What is Demonstrative Evidence?

January 27, 2022

Any person familiar with courtroom TV shows or movies understands how important evidence can be. Whether we are talking about a criminal case or a civil case, evidence is usually the focal point at a trial. Demonstrative evidence is evidence that is in the form of a representation of an object. This is different from “real” evidence that cannot actually be present in the courtroom. It is important to understand demonstrative evidence, particularly if you are involved in any type of criminal or civil court case.

Properly Defining Demonstrative Evidence

In order to properly define demonstrative evidence, we can give a scenario. Suppose you are a third-grader in school at a traditional show-and-tell event. Let us also suppose that the theme is “show what your parent does for work,” and a child’s mother is a firefighter. The child cannot very well bring a fire engine to the classroom, but they could bring a model of a fire engine with them to show the other students. This model fire engine would be considered “demonstrative” because it demonstrates one of the tools that their mother uses for her job.

There are various types of demonstrative evidence that can be used in a personal injury trial (or any type of trial for that matter). Demonstrative evidence can include:

  • Pictures
  • Graphs
  • Animations
  • Maps
  • Simulations
  • Videos
  • Movies
  • Sound recordings
  • Models
  • Displays
  • Objects

Anything that can be used at trial or in a hearing to support the facts that the party is trying to prove can be considered demonstrative evidence.

What is Real Evidence?

Real evidence is exactly as it sounds – it is “real” items that are not represented through some sort of demonstrative process. In our third-grade class show-and-tell scenario mentioned above, the “real” evidence would have been the actual fire engine that their mother uses at work. The problem with real evidence, not just in the show-and-tell scenario but in a personal injury case, is that it is not always possible to have the real item in court.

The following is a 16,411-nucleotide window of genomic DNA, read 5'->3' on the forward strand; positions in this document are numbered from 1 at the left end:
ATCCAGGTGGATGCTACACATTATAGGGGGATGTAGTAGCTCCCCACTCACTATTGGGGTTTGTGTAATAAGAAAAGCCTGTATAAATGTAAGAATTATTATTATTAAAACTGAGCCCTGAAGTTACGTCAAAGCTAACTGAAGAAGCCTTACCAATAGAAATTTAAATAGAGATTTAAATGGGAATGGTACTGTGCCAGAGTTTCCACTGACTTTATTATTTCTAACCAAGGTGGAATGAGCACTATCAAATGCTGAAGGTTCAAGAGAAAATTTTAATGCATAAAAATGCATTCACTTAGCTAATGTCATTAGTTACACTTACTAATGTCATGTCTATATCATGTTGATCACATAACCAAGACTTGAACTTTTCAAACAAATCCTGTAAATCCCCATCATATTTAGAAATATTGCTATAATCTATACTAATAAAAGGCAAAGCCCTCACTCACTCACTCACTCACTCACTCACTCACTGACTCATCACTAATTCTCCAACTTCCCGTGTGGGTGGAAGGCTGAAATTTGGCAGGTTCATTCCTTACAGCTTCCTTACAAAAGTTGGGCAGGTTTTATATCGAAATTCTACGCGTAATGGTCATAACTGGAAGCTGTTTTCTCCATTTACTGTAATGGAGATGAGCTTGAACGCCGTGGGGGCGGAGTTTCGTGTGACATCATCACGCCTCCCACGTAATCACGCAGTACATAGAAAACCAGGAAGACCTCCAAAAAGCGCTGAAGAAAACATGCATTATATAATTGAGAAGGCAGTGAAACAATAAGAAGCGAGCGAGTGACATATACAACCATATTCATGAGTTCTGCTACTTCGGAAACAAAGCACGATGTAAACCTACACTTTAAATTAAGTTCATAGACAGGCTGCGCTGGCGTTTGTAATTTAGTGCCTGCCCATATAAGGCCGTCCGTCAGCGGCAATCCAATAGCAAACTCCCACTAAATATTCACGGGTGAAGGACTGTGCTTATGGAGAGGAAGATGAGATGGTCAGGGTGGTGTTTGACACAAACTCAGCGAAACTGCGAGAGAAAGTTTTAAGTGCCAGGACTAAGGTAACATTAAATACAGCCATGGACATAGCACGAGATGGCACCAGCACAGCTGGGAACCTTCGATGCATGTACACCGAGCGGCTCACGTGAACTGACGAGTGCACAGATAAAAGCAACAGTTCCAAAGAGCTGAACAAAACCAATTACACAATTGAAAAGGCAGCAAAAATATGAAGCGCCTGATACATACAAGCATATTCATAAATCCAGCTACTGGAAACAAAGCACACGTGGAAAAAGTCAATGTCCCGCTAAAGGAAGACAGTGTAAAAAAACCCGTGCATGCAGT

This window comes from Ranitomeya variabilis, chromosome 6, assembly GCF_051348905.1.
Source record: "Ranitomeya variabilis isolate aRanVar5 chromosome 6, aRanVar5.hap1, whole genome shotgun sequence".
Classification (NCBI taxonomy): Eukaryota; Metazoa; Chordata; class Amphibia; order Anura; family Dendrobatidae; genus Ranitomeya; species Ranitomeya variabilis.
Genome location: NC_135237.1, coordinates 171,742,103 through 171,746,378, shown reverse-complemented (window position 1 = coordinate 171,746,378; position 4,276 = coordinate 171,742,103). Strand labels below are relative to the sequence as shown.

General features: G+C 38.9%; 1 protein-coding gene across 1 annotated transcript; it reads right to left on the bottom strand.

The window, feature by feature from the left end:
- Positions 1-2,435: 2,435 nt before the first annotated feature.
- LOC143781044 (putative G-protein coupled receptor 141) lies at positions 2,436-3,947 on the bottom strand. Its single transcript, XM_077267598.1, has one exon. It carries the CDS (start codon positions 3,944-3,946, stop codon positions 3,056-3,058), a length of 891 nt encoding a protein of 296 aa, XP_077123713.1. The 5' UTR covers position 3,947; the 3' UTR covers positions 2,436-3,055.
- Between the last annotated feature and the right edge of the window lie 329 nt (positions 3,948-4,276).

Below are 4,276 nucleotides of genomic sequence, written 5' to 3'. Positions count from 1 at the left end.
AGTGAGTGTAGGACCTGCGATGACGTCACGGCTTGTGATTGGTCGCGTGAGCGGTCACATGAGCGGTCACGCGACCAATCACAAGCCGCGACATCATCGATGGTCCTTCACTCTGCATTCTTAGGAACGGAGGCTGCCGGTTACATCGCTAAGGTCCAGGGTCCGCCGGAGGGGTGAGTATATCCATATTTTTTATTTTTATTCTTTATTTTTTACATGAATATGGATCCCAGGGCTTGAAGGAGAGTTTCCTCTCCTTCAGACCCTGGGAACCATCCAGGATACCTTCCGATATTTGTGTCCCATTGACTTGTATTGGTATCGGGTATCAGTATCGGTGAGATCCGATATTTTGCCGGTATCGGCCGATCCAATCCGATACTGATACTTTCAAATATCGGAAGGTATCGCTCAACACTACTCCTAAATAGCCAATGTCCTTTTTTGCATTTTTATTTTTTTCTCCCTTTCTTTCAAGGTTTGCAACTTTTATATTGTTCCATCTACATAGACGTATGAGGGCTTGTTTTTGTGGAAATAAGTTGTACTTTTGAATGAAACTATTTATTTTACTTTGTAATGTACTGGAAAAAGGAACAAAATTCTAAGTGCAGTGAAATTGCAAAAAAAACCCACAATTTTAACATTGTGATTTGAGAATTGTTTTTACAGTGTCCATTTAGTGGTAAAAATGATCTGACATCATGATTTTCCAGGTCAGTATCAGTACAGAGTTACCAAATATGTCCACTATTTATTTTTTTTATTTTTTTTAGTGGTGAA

In order to reasonably use demonstrative evidence in court, the demonstrative item must offer a fair representation of the real evidence in question.

An Attorney Can Help

If you or somebody you care about has been injured due to the negligence of another individual or entity in West Virginia, it is important to work with an attorney as soon as possible. A skilled personal injury attorney will have the experience necessary to handle every aspect of your case. This will include conducting a complete investigation into the incident in order to gather any evidence needed to prove liability.

An attorney will have a thorough understanding of the evidence necessary to win your case, and they will know what types of demonstrative evidence will be beneficial in hearings and at any eventual personal injury trial. It is not uncommon for demonstrative evidence, in and of itself, to not be enough to win a case. It may be necessary to obtain assistance from expert witnesses who can explain the demonstrative evidence to the judge or personal injury jury. Demonstrative evidence is going to be used in conjunction with other types of evidence to build a strong case on behalf of the plaintiff.


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